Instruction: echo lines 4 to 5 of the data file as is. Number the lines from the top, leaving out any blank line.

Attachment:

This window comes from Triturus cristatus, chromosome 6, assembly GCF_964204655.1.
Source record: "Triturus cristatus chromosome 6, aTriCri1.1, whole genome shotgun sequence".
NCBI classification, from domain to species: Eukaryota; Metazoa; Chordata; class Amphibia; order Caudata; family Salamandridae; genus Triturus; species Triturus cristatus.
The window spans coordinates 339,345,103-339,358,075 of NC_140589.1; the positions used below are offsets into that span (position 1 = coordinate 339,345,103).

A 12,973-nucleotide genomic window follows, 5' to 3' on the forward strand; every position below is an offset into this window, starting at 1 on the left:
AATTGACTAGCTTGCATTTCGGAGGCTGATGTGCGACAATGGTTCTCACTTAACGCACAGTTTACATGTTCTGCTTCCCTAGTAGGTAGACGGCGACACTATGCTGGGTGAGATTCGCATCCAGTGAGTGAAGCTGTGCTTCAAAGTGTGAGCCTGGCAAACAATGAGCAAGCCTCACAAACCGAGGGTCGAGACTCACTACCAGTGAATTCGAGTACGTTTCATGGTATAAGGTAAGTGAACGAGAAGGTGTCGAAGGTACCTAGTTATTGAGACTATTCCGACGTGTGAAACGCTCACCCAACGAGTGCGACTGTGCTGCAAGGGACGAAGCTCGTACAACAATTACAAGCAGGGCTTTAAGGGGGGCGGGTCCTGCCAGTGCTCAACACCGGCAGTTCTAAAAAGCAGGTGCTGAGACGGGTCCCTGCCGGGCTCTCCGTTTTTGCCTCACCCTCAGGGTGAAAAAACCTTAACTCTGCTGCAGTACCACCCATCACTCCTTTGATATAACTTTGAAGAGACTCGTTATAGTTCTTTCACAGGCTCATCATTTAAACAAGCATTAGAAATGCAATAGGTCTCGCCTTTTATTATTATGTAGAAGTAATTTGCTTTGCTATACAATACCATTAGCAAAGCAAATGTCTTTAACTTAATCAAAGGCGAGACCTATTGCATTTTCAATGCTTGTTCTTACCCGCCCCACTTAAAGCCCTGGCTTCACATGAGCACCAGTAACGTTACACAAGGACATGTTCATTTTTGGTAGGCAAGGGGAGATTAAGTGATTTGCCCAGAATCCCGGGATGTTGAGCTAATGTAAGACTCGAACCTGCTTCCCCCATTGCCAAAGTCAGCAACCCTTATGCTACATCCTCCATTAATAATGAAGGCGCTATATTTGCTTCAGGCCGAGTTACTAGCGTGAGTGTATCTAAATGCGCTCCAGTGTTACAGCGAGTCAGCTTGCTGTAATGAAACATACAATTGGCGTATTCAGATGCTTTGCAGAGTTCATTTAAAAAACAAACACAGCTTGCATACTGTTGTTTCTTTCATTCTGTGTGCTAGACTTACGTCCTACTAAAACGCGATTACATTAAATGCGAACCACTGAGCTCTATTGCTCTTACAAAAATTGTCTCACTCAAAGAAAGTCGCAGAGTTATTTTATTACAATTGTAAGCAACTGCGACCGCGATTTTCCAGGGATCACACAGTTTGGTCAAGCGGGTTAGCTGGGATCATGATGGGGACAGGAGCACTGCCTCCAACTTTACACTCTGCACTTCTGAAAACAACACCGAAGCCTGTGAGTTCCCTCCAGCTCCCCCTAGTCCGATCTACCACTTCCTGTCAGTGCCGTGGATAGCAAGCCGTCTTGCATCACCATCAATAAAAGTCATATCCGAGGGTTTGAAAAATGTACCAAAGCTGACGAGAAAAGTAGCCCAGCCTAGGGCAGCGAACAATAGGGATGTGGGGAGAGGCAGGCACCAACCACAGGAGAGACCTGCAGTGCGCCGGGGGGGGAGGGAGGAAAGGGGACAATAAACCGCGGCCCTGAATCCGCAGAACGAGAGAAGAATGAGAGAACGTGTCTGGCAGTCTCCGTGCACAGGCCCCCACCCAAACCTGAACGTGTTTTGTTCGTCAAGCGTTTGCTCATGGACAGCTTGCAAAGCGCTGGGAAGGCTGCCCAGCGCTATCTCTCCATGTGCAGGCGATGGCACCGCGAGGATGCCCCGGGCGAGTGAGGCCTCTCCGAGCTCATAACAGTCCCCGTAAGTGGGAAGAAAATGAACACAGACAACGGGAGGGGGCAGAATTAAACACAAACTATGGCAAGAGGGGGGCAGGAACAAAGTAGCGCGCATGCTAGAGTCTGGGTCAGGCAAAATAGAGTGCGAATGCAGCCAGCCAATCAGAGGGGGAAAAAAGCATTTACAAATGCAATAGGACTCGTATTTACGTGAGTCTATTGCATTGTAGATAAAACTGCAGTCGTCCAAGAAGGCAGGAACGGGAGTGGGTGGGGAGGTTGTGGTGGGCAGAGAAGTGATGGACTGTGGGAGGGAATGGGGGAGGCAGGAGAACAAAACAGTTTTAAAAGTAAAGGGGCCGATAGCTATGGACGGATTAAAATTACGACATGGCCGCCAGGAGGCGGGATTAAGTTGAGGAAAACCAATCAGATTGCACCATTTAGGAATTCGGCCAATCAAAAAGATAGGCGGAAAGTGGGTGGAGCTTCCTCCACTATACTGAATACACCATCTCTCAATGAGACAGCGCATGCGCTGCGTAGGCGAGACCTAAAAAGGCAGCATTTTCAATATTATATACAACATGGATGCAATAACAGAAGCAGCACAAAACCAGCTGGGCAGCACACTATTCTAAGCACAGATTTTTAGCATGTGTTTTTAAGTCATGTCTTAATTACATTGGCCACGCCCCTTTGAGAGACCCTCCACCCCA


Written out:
The window spans coordinates 339,345,103-339,358,075 of NC_140589.1; the positions used below are offsets into that span (position 1 = coordinate 339,345,103).

A 12,973-nucleotide genomic window follows, 5' to 3' on the forward strand; every position below is an offset into this window, starting at 1 on the left: